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WASHINGTON, DC-President Bush seems to agree with the popular television jingle that sings, "Gimme my baby back, baby back, baby back." He is reinstating the importation of Danish baby back pork ribs in time for the American barbecue season. However, opponents to the action argue Bush may be allowing more than foreign pork into the country.
The importation restrictions were set to prohibit foot-and-mouth disease, which ravaged Europe during the past several months, forcing many countries to slaughter nearly all hoofed animals, from entering the country. The restrictions have been lifted for Denmark, Austria, Belgium, Finland, Germany, Italy, Luxembourg, Portugal, Spain, and Sweden. These ten countries have been deemed free of the disease.
The initial restriction hit Denmark's economy the hardest because the US is one of the largest importers of Danish pork. Canadian officials have also recently relaxed their restrictions.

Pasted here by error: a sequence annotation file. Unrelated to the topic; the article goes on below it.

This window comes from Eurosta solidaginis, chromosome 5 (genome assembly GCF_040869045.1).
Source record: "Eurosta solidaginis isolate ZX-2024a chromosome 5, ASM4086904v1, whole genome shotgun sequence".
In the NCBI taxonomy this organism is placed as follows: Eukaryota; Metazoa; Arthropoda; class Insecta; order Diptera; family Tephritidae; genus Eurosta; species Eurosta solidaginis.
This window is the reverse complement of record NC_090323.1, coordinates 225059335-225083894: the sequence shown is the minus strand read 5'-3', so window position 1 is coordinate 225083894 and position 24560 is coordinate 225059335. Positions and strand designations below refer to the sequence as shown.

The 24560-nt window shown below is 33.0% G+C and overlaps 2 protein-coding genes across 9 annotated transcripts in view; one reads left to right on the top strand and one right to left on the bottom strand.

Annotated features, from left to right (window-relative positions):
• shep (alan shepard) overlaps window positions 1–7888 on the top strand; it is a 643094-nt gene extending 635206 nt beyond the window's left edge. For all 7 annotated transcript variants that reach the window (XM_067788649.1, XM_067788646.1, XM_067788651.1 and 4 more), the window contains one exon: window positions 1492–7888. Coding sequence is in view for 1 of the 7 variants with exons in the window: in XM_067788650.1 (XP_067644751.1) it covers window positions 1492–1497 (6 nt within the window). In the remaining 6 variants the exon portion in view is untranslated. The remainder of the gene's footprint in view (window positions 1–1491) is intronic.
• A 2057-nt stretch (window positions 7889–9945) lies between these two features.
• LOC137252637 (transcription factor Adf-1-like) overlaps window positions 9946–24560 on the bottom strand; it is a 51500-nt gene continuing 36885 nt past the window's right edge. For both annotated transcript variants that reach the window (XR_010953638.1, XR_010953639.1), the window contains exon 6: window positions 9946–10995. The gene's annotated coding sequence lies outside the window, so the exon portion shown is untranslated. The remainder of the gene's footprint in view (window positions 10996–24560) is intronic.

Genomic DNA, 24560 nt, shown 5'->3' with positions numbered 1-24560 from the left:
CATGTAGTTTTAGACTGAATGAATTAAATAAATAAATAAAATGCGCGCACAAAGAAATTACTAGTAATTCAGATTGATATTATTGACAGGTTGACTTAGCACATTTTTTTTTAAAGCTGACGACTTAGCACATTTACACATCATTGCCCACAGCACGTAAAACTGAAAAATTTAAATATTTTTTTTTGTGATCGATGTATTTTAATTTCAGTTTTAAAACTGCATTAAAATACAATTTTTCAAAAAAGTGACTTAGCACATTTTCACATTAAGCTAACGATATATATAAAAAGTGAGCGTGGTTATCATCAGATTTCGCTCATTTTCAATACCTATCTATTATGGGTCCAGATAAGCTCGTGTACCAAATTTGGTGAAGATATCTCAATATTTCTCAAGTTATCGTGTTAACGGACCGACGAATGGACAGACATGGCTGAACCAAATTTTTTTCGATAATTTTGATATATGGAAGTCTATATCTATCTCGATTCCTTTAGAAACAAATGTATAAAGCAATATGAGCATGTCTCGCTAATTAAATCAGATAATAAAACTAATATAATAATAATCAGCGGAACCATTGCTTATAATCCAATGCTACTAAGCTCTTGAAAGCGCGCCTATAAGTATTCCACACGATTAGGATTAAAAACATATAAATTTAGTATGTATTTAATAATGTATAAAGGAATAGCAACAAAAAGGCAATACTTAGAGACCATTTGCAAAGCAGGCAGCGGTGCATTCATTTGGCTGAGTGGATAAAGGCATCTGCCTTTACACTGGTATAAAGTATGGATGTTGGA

Another major health concern surrounding the importation of foreign meat is the possibility of Creutzfeldt-Jakob Disease (vCJD) infecting the population. Researchers still know very little about the human variant of mad cow disease; however, they believe people become infected with the neurological disorder after eating tainted beef. The 100th victim of vCJD recently died in Britain.
President Bush signed the Animal Disease Risk Assessment, Prevention, and Control Act of 2001 last week to create a commission of agriculture, health, and safety officials who make sure the government is doing as much as possible to keep such health hazards outside of American borders.
The USDA also will increase inspections at airports to prevent travelers from unwittingly bringing the foot-and-mouth virus into the US on their clothing and shoes. Hundreds of new inspectors will use teams of dogs to sniff luggage for contraband food as well.
Baby back ribs were coined by the Danish meat industry 20 years ago as a method of selling meat they considered scrap. Half of the baby back ribs sold in the US are from Danish farms.
The US has been free of foot-and-mouth since 1929.
Information from www.arizonarepublic.com